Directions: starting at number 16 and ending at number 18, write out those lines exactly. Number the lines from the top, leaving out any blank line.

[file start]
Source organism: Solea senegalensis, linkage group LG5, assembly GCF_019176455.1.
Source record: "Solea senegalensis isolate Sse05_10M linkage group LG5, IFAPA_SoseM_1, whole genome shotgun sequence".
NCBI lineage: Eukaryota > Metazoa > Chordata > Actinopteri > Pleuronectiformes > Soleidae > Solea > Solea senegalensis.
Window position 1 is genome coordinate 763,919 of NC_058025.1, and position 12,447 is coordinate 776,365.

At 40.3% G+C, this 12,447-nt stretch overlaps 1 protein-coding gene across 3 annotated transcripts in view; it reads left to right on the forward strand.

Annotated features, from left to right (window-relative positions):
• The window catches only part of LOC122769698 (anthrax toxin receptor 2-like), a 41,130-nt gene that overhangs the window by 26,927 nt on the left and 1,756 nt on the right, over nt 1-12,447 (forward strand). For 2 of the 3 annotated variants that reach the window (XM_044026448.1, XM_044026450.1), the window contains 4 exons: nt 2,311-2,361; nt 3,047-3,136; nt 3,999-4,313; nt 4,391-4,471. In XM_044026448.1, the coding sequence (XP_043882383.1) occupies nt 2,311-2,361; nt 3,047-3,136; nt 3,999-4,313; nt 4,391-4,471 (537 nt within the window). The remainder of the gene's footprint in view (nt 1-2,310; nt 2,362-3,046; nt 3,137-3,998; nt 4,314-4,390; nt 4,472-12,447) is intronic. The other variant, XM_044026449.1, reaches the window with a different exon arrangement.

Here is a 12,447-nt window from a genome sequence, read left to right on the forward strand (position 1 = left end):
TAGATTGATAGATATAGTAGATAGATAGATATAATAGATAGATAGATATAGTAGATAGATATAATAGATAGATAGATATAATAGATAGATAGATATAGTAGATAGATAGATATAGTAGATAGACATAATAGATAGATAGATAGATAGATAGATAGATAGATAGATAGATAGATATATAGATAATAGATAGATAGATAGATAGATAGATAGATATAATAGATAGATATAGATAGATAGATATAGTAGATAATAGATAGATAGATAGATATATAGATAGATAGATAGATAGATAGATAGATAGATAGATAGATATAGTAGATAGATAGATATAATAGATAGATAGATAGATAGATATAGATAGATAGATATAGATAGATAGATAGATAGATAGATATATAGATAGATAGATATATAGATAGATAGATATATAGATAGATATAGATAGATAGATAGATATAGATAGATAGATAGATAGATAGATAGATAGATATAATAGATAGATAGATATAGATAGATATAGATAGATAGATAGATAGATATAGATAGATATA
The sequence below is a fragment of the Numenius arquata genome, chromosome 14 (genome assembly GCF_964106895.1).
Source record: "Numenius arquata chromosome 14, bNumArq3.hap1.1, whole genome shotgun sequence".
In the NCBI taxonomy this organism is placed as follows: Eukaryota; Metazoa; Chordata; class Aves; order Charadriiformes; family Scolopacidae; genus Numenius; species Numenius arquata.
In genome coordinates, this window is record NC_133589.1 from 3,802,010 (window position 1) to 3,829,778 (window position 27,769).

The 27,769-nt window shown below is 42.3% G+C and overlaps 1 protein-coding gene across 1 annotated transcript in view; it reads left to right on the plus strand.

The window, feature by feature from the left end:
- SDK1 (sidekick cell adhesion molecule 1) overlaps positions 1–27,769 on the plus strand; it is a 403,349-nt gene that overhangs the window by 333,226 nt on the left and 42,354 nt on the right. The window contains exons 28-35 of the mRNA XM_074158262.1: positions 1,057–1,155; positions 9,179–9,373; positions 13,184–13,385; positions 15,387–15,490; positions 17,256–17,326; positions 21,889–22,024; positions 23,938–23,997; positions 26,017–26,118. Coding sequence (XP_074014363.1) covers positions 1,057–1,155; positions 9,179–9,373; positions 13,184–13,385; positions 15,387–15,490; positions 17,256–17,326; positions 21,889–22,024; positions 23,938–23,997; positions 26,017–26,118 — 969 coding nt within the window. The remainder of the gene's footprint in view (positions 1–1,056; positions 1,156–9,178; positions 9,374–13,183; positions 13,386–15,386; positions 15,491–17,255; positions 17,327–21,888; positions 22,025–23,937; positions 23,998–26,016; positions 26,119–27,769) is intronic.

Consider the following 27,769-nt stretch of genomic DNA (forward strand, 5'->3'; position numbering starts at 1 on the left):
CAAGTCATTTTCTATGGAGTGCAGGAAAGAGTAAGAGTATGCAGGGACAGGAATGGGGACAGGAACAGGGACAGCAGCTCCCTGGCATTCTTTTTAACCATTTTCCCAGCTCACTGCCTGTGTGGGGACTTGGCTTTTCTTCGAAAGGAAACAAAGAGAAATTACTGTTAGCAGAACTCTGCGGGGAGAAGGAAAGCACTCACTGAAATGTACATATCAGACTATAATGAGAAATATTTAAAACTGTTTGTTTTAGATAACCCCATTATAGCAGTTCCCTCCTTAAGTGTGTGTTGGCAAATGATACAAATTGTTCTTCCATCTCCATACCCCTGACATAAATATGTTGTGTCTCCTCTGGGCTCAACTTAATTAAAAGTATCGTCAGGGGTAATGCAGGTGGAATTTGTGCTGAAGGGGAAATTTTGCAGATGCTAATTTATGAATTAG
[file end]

- SDK1 (sidekick cell adhesion molecule 1) overlaps positions 1–27,769 on the plus strand; it is a 403,349-nt gene that overhangs the window by 333,226 nt on the left and 42,354 nt on the right. The window contains exons 28-35 of the mRNA XM_074158262.1: positions 1,057–1,155; positions 9,179–9,373; positions 13,184–13,385; positions 15,387–15,490; positions 17,256–17,326; positions 21,889–22,024; positions 23,938–23,997; positions 26,017–26,118. Coding sequence (XP_074014363.1) covers positions 1,057–1,155; positions 9,179–9,373; positions 13,184–13,385; positions 15,387–15,490; positions 17,256–17,326; positions 21,889–22,024; positions 23,938–23,997; positions 26,017–26,118 — 969 coding nt within the window. The remainder of the gene's footprint in view (positions 1–1,056; positions 1,156–9,178; positions 9,374–13,183; positions 13,386–15,386; positions 15,491–17,255; positions 17,327–21,888; positions 22,025–23,937; positions 23,998–26,016; positions 26,119–27,769) is intronic.

Consider the following 27,769-nt stretch of genomic DNA (forward strand, 5'->3'; position numbering starts at 1 on the left):
CAAGTCATTTTCTATGGAGTGCAGGAAAGAGTAAGAGTATGCAGGGACAGGAATGGGGACAGGAACAGGGACAGCAGCTCCCTGGCATTCTTTTTAACCATTTTCCCAGCTCACTGCCTGTGTGGGGACTTGGCTTTTCTTCGAAAGGAAACAAAGAGAAATTACTGTTAGCAGAACTCTGCGGGGAGAAGGAAAGCACTCACTGAAATGTACATATCAGACTATAATGAGAAATATTTAAAACTGTTTGTTTTAGATAACCCCATTATAGCAGTTCCCTCCTTAAGTGTGTGTTGGCAAATGATACAAATTGTTCTTCCATCTCCATACCCCTGACATAAATATGTTGTGTCTCCTCTGGGCTCAACTTAATTAAAAGTATCGTCAGGGGTAATGCAGGTGGAATTTGTGCTGAAGGGGAAATTTTGCAGATGCTAATTTATGAATTAG